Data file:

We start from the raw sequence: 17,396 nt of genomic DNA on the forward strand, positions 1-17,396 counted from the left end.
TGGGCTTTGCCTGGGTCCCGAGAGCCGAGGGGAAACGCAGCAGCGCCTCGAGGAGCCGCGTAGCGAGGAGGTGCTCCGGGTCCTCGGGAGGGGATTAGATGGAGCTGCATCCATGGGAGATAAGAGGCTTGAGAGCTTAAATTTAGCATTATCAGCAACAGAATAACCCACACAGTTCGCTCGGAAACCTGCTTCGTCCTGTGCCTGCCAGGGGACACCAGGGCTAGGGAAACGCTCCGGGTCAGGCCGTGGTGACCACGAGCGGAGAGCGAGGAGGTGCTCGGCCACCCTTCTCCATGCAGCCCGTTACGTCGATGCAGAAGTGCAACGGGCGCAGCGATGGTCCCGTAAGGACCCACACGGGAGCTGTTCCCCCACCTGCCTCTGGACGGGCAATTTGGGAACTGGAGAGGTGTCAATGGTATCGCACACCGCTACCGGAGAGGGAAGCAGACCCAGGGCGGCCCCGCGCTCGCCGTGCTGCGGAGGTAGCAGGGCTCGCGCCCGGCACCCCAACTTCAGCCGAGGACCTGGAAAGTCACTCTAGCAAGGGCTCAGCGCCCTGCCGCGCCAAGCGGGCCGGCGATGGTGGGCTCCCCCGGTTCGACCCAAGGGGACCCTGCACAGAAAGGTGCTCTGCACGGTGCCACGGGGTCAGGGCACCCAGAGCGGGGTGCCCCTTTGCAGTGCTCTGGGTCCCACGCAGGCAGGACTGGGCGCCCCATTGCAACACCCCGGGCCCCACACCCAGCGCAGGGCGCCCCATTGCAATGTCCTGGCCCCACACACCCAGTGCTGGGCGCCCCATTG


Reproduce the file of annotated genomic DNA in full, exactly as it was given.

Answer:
We start from the raw sequence: 17,396 nt of genomic DNA on the forward strand, positions 1-17,396 counted from the left end.
TGGGCTTTGCCTGGGTCCCGAGAGCCGAGGGGAAACGCAGCAGCGCCTCGAGGAGCCGCGTAGCGAGGAGGTGCTCCGGGTCCTCGGGAGGGGATTAGATGGAGCTGCATCCATGGGAGATAAGAGGCTTGAGAGCTTAAATTTAGCATTATCAGCAACAGAATAACCCACACAGTTCGCTCGGAAACCTGCTTCGTCCTGTGCCTGCCAGGGGACACCAGGGCTAGGGAAACGCTCCGGGTCAGGCCGTGGTGACCACGAGCGGAGAGCGAGGAGGTGCTCGGCCACCCTTCTCCATGCAGCCCGTTACGTCGATGCAGAAGTGCAACGGGCGCAGCGATGGTCCCGTAAGGACCCACACGGGAGCTGTTCCCCCACCTGCCTCTGGACGGGCAATTTGGGAACTGGAGAGGTGTCAATGGTATCGCACACCGCTACCGGAGAGGGAAGCAGACCCAGGGCGGCCCCGCGCTCGCCGTGCTGCGGAGGTAGCAGGGCTCGCGCCCGGCACCCCAACTTCAGCCGAGGACCTGGAAAGTCACTCTAGCAAGGGCTCAGCGCCCTGCCGCGCCAAGCGGGCCGGCGATGGTGGGCTCCCCCGGTTCGACCCAAGGGGACCCTGCACAGAAAGGTGCTCTGCACGGTGCCACGGGGTCAGGGCACCCAGAGCGGGGTGCCCCTTTGCAGTGCTCTGGGTCCCACGCAGGCAGGACTGGGCGCCCCATTGCAACACCCCGGGCCCCACACCCAGCGCAGGGCGCCCCATTGCAATGTCCTGGCCCCACACACCCAGTGCTGGGCGCCCCATTG